San Maung Than — Following the resounding victory by the National League for Democracy (NLD) in the recent national election, many in Arakan state expect significant change to be implemented by the incoming government.
“The government that will take office in 2016 entered the election with the slogan ‘Time to Change’. . . The next government has the full responsibility to carry out real change in line with the public’s desire” explained U Than Tun, a school teacher and a community elder from Arakan State’s capital Sittwe. U Than Tun is an avid observer of both Burmese and Arakanese politics.
Although U Than Tun likes that NLD won he is concerned whether reforms relating to ethnic rights will be implemented by the new government.
U Aung Win, who won in the State Parliament seat representing Myebon Constituency No 1 for the Rakhine Nationalities Development Party (RNDP) in the 2010 Election, said he expects changes during the new government administration formed by the NLD because U Thein Sein’s administration has not been able to carry out satisfactory change. U Aung Win's original party the RNDP later merged with the Arakan League for Democracy to form the Rakhine National Party which is also known as the Arakan National Party.
“A new government emerged during U Thein Sein’s administration within the five years we have passed through. There were only a few changes in our states during the period when the democratic system has been practiced. It was not a satisfactory change. But, we expect a certain change since the NLD will lead in the formation of the government in 2016 because Daw Aung San Suu Kyi is a hope of the public. Who have passed through [the military rule] since 1988 and the public expects her to carry out democratic change,” U Aung Win said.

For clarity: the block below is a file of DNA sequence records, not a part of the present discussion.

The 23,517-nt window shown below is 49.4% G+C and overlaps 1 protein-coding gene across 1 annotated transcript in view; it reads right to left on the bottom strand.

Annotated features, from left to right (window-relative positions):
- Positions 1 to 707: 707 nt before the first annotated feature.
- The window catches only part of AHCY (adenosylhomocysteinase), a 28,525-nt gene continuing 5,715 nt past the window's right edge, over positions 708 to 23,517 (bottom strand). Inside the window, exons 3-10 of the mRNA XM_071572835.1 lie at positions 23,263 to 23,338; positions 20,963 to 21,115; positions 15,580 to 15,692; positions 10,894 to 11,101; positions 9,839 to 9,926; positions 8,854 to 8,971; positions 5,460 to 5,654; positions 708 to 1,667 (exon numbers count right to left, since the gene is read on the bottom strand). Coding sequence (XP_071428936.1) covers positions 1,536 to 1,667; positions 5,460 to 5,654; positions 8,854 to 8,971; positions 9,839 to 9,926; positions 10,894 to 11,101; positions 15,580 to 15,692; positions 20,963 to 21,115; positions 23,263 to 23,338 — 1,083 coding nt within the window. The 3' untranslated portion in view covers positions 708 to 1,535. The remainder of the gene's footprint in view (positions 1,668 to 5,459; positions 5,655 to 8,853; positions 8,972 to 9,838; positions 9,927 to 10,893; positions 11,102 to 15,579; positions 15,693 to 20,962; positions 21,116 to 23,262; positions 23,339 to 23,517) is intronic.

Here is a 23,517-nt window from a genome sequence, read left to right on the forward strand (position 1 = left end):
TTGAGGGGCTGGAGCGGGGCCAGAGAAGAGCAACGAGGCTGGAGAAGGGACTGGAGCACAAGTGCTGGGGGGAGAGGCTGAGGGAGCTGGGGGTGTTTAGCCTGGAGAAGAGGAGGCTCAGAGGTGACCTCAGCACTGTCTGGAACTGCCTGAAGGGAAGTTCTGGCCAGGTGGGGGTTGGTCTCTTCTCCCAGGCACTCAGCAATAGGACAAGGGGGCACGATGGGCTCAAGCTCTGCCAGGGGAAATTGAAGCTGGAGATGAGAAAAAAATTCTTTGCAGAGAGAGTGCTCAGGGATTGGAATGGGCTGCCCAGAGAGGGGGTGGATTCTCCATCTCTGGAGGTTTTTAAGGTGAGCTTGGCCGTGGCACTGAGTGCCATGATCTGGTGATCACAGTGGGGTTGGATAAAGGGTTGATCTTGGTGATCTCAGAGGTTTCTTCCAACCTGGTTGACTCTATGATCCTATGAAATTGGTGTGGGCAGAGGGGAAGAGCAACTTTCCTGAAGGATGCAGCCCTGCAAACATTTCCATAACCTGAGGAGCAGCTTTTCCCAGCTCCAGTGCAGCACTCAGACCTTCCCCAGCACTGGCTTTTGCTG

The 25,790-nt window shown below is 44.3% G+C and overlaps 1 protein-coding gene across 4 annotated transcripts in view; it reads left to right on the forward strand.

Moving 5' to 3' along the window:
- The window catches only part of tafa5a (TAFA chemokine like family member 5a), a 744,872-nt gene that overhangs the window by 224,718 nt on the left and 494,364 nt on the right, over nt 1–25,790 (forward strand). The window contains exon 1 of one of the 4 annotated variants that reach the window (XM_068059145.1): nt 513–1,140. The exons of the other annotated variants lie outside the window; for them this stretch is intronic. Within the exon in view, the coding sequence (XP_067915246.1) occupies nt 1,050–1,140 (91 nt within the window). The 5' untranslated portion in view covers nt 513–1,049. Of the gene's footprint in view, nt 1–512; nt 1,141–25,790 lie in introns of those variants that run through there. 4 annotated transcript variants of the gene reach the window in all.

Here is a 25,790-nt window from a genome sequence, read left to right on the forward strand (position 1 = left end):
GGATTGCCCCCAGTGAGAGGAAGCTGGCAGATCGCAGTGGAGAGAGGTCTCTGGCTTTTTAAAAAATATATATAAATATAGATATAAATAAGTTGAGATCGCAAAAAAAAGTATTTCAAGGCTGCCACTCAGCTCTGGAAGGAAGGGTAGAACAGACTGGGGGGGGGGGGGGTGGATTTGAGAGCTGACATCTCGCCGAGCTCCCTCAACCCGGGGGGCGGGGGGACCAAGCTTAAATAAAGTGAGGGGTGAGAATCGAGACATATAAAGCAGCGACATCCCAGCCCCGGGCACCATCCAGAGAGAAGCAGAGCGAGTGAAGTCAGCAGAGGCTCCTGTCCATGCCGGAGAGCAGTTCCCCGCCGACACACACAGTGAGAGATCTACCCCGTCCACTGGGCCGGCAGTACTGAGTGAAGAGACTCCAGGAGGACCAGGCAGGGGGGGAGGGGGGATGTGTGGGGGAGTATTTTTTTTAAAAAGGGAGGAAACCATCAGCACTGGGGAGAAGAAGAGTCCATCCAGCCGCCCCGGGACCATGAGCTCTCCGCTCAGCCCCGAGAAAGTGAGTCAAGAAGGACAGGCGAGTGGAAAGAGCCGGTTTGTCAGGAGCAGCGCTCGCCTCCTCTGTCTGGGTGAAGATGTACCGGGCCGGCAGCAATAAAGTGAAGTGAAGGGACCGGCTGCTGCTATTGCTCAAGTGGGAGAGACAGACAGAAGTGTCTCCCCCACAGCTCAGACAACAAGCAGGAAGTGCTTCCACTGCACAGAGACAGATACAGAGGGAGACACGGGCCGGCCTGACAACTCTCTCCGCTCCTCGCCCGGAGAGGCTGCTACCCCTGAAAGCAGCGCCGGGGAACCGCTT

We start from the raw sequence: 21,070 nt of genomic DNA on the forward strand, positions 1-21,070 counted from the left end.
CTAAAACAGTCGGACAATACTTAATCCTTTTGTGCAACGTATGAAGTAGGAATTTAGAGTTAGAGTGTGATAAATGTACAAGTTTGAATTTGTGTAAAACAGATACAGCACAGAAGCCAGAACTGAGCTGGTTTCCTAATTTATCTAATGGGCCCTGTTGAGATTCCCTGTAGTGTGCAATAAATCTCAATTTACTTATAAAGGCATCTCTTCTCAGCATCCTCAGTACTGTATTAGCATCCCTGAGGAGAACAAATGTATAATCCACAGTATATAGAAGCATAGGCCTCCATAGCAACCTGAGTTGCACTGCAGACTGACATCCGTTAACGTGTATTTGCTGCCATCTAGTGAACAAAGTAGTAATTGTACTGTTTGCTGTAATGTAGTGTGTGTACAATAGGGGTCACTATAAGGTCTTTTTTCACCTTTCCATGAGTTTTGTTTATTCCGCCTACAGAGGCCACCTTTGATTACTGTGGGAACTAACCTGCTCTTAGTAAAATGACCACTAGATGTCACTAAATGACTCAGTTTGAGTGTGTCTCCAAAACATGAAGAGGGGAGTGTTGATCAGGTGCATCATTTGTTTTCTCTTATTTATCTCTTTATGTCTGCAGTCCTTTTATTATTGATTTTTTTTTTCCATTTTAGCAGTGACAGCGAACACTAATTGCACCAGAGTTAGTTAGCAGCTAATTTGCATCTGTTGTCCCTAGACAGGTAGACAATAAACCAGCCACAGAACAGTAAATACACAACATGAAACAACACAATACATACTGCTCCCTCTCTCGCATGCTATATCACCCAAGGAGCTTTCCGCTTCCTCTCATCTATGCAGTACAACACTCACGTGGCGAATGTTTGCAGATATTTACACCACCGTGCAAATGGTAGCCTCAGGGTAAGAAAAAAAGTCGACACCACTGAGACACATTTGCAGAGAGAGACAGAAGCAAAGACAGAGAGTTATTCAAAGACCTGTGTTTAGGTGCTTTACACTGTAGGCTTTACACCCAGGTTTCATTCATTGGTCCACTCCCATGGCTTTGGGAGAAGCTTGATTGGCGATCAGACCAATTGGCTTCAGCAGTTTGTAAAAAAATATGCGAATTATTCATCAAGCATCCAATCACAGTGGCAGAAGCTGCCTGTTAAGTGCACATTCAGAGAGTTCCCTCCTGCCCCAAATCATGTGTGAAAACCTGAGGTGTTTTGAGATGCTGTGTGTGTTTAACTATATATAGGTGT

He continued that he believes there will more change within the next five years compared to the last five years and that special attention will be given to ethnic areas and the government will give broader consideration to regional development and ethnic rights.
U Aung Win predicted that there could be problems for the NLD with the Arakanese public if the party chose to disregard the 1982 Citizenship Law, a law implemented during Ne Win's military regime that effectively stripped large numbers of Muslims in the state of their citizenship rendering them stateless. While the law has garnered a lot criticism internationally from human rights groups it remains popular amongst many Arakanese.